And the best bit about Facebook? It’s that it’s completely pointless. ;) At least MySpace can be justified on grounds of personal branding and publicity. Facebook’s login wall prevents even that.

    I’m not the only one that compares Facebook ’07 with AOL ’97. But I think that’s the wrong metaphor. Facebook is actually Coney Island ’57.

  10. You know what, I’m really, really tired of the ageism in this industry. I must be getting old! College kids, over-30, over-50. Whatever. Tonight I heard that a major growth segment on Facebook are grannies. Its the best way for them to reach their grandchildren across the world.

    And the best bit about Facebook? It’s that it’s completely pointless. ;) At least MySpace can be justified on grounds of personal branding and publicity. Facebook’s login wall prevents even that.

    I’m not the only one that compares Facebook ’07 with AOL ’97. But I think that’s the wrong metaphor. Facebook is actually Coney Island ’57.

  11. Robert, stop perpetuating the myth that Mac was steamrollered by a more open platform. Mac was always a challenger brand with a small minority share.

    In 1981 IBM PC and PC-DOS (AKA MS-DOS) were challenger brands. But by the time Mac showed up in 1984, MS-DOS was already dominant. Mac couldn’t even beat DOS!

    When Windows 3 was released in 1990. Windows steamrollered DOS. Mac held its (tiny patch of) ground.

    Apple worked very hard to pull in developers… they were stymied more by eonomics (it was hard to get funded for the small Mac user population when the Windows target seemed so much fatter).

    Make your case for open systems using supportable evidence. Not your private mythology

  12. Robert, stop perpetuating the myth that Mac was steamrollered by a more open platform. Mac was always a challenger brand with a small minority share.

    In 1981 IBM PC and PC-DOS (AKA MS-DOS) were challenger brands. But by the time Mac showed up in 1984, MS-DOS was already dominant. Mac couldn’t even beat DOS!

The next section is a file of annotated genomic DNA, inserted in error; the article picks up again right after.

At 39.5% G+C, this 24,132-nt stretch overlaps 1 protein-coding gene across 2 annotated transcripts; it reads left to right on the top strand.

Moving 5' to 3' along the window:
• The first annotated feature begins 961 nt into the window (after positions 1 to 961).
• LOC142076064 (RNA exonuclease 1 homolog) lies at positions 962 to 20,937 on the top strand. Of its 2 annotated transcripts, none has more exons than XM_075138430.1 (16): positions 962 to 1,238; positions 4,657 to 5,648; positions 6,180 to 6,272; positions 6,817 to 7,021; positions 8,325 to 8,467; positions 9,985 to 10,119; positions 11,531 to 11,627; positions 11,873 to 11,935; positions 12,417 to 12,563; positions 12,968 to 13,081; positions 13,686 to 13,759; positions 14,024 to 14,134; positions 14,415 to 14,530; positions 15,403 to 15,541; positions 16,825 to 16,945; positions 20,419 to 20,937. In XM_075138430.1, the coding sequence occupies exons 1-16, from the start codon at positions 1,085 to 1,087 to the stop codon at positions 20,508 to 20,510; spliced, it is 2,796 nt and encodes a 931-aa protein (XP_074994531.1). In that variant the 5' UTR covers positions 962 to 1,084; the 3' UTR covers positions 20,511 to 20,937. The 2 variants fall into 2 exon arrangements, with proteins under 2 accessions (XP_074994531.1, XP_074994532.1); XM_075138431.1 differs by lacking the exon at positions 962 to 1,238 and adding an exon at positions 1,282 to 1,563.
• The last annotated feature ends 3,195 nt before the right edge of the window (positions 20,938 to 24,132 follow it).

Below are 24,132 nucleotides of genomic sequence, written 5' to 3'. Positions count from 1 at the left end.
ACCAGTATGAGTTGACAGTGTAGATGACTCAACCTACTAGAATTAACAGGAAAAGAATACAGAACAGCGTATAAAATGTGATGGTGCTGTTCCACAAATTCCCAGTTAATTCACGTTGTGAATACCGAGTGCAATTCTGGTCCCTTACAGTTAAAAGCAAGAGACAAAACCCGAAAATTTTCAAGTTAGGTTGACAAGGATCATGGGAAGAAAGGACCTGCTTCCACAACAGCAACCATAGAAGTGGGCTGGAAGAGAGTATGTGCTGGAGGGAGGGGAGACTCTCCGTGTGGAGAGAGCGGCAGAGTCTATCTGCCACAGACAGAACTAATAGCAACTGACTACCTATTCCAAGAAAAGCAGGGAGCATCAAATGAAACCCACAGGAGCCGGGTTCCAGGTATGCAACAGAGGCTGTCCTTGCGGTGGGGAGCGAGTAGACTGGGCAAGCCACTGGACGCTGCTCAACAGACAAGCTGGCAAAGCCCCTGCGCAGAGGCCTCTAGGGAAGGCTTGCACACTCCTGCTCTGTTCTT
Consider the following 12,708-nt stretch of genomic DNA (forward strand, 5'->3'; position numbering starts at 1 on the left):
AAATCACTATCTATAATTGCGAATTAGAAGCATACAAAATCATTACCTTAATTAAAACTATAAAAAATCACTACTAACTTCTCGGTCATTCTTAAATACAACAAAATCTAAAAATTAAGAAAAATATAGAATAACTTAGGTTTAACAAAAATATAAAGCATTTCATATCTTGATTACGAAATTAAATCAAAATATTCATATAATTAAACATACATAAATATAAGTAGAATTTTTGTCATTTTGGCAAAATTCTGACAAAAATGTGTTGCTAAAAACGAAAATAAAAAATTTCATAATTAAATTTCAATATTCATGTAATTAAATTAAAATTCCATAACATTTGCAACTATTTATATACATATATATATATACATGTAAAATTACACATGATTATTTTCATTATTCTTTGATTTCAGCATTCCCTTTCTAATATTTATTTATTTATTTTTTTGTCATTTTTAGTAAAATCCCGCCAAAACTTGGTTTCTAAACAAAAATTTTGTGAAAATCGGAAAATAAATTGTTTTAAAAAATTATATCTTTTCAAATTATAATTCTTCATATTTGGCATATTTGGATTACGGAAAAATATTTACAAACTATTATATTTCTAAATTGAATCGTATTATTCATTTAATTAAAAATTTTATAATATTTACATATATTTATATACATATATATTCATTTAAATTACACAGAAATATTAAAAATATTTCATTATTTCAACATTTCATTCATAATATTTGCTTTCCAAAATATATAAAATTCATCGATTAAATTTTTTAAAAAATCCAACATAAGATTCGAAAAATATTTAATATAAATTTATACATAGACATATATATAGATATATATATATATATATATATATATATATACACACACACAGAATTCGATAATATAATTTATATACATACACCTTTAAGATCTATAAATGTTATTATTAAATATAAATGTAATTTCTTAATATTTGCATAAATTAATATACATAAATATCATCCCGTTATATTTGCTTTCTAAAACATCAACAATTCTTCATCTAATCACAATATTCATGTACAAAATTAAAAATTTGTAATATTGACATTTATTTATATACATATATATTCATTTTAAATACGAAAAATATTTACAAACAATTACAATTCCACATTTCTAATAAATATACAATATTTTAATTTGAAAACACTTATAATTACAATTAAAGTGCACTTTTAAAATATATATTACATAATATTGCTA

When Windows 3 was released in 1990. Windows steamrollered DOS. Mac held its (tiny patch of) ground.

    Apple worked very hard to pull in developers… they were stymied more by eonomics (it was hard to get funded for the small Mac user population when the Windows target seemed so much fatter).

    Make your case for open systems using supportable evidence. Not your private mythology

  13. Robert: Thanks! I’ll take your word. I’ll contact you in about a week or so. I am sure that with the current interface, it won’t work for you. I’ll make the necessary tweaks so I don’t waste you time.

  14. Robert: Thanks! I’ll take your word. I’ll contact you in about a week or so. I am sure that with the current interface, it won’t work for you. I’ll make the necessary tweaks so I don’t waste you time.

  15. I’d like to be able to join two city networks. I live in Ft. Lauderdale but my company is in Vancouver (I telecommute). I’d like to be able to belong to both networks, since I have more friends in the Vancouver network than my home network.

  16. I’d like to be able to join two city networks. I live in Ft. Lauderdale but my company is in Vancouver (I telecommute). I’d like to be able to belong to both networks, since I have more friends in the Vancouver network than my home network.

  17. Hey Robert,
    I’ve seen your angst about the Facebook friends limit. What if while you’re waiting.. you created another (because there can be multiple of the same name) & then once they take that limit off, you could merge them? Just a suggestion – I realize it’s not ideal.

  18. Hey Robert,
    I’ve seen your angst about the Facebook friends limit. What if while you’re waiting.. you created another (because there can be multiple of the same name) & then once they take that limit off, you could merge them? Just a suggestion – I realize it’s not ideal.

  19. Please wise up.

    in terms of comment 2: nobody has 5000 friends. it is impossible to have 100k friends.

    People need to sit back and realise what the word “friend” really means, as opposed to some RSS addict on the other side of the world whom you will never meet but who has spent 5 seconds “adding” you as a “friend”.

    This is self-aggrandising on a worryingly huge level. Thankfully it means nothing to the real world.

  20. Please wise up.

    in terms of comment 2: nobody has 5000 friends. it is impossible to have 100k friends.

    People need to sit back and realise what the word “friend” really means, as opposed to some RSS addict on the other side of the world whom you will never meet but who has spent 5 seconds “adding” you as a “friend”.

    This is self-aggrandising on a worryingly huge level. Thankfully it means nothing to the real world.

  21. I like the max-on-friends rule; it makes facebook more private. If you want a fan club, start a myspace profile.

  22. I like the max-on-friends rule; it makes facebook more private. If you want a fan club, start a myspace profile.

  23. There are many things that FB needs to revise if they expect to be accepted mainstream. Perhaps they don’t. But when I can’t put my “relationship status” because there is no category for me and the only work option is that of an employee…well, all those assumptions regarding who I am and who I can’t be is off-putting.